Usury in the UK


15 Responses to “Usury in the UK”

  1. fuzzyfuzzyfungus says:

    Quick, somebody get the Sex Pistols some conservative pinstripe suits and let’s do this…

  2. boise427 says:

    I would like to see a law enacted that would nullify any debt that was illegally initiated or contained usurious terms. I could then accept the illegal robocall credit card, run it to the max and tell the company what they could do with their telemarketing scheme. That would do more than anything to put illegal lenders out of business quickly.

  3. ocschwar says:

    Fascinating how the most notorious surveillance state in the West is somehow unable to use its databases to flag when a serial conman files new incorporation papers. 

    • fuzzyfuzzyfungus says:

      Just don’t wear your hoodie when filing, that tricks them every time…

    • EMComments says:

       It’s not illegal for serial conmen (conpersons?) to incorporate a new company – only if they are disbarred as directors.

  4. Purplecat says:

    How does this happen?

    Well, it might have something to do with the vulture capitalist who is behind one of these  loan companies being a major donor to the party of government, and who was then invited to come in and write policy.

  5. James Penrose says:

    ” attack poor and vulnerable people.”

    Do they use cricket bats or simply beat people with their fists until they sign up?  Do they physically drag customers in off the High Street and tie them to chairs until they sign up or are they just offering something that no intelligent person would use but are flourishing nonetheless.  Is it really society’s problem to protect stupid people from their own actions? 

    • UncaScrooge says:

      While your concerns sound valid, it couldn’t hurt for you to expose yourself to a counter-argument: Check out “Debt: The First 5,000 Years” by David Graeber.

      Debt is now a consumer good much like any other. I survived without it for decades, but it is now nearly impossible to live without it. It is not unreasonable to expect that my safety as a consumer be considered when a complex product is sold to me. We do not live in a Libertarian Utopia.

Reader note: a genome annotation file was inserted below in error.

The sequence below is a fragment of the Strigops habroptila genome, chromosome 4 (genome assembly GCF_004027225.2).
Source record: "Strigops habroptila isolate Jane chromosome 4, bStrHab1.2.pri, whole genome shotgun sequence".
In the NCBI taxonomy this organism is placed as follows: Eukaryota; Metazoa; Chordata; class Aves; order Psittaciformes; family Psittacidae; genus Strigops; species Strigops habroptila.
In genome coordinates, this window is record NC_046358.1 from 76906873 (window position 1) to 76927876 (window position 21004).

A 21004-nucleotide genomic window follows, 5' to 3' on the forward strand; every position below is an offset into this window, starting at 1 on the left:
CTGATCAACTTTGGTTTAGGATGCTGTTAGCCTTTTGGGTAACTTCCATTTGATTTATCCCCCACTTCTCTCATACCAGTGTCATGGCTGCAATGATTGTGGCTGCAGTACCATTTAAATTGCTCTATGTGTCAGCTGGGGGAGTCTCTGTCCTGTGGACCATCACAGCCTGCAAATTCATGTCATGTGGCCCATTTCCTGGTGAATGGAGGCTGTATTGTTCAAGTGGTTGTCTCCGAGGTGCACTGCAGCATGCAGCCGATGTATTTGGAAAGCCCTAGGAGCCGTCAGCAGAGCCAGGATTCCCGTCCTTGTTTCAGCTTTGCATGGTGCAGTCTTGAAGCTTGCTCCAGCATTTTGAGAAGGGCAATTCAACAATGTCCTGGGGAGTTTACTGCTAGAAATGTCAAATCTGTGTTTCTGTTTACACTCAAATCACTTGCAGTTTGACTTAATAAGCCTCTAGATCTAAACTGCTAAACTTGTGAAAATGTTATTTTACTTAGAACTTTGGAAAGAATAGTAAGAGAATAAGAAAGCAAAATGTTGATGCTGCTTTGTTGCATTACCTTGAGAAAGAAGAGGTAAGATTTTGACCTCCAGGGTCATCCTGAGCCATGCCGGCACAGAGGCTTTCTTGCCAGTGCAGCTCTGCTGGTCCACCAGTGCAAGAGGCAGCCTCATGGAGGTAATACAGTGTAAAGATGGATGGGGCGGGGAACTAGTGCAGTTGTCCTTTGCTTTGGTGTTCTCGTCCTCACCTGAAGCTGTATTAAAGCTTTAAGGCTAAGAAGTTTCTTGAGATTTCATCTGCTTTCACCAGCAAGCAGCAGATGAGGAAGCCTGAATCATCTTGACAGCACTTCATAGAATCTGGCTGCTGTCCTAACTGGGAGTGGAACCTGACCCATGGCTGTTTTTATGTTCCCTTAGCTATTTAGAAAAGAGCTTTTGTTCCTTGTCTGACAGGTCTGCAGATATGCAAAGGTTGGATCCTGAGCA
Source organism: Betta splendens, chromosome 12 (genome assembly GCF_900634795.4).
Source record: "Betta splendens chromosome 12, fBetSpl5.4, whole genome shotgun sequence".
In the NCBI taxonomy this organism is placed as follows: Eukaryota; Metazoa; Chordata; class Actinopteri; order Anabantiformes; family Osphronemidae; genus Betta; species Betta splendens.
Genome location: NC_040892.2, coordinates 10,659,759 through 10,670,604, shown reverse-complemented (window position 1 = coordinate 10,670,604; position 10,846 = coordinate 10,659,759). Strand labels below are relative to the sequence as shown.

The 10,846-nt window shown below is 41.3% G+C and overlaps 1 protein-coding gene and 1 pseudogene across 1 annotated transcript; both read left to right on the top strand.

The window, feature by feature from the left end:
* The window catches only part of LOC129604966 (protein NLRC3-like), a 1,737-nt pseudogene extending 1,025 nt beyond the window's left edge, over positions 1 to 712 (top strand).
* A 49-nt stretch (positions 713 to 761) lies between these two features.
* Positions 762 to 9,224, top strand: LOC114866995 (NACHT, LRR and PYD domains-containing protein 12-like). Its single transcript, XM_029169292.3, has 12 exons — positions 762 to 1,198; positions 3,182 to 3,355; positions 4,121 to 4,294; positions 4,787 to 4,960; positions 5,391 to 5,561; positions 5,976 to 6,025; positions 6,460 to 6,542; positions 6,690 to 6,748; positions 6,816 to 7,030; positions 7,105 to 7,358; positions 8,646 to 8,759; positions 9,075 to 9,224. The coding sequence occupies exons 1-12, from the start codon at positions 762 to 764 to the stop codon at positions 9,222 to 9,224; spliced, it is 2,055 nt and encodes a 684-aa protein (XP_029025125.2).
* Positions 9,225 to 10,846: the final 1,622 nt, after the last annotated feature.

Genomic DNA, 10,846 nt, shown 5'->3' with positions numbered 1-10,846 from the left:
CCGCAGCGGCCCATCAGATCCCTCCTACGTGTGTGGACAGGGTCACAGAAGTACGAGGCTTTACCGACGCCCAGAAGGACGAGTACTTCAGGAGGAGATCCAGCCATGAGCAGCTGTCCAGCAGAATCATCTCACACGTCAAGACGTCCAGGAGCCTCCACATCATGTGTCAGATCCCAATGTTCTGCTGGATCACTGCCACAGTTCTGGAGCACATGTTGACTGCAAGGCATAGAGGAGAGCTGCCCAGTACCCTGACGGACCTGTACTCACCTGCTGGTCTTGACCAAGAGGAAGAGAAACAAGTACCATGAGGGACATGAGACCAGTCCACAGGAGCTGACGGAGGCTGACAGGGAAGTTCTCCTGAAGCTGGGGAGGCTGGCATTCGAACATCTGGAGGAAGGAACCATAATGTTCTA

It should also be understood that just as I take a risk in incurring debt and may lose my shirt, the lendee also takes a risk and may lose their shirt. But these financial institutions have removed their risk by meddling in the laws that govern their own market. What motivation do they have to compete or innovate now when they can simply enslave the unwary?

    • Ygret says:

      People who are desperate for money because their society has decided they don’t need to be paid a living wage are then further exploited by predatory lenders charging outrageous usurious rates… and that is just okay with you.  I get it, you are a libertarian, you don’t believe there is such a thing as capitalist predation on the desperate and needy.  But we don’t live in your idealized world, we live in the real world where people really need money or they don’t eat, don’t have a place to live, or don’t get medicine they need to survive.

      But you are above all that need and desperation, we get it.  

      For all your superiority I guarantee that you, unless you are a lawyer trained in finance, would have a hard time understanding the contracts that govern these predatory transactions.

    • sdmikev says:

      Your lack of compassion for others and caring for your community is duly noted.

  6. jimdees says:

    Before clicking the link, I knew there would be at least person in the discussion that would defend usury. I wasn’t disappointed.

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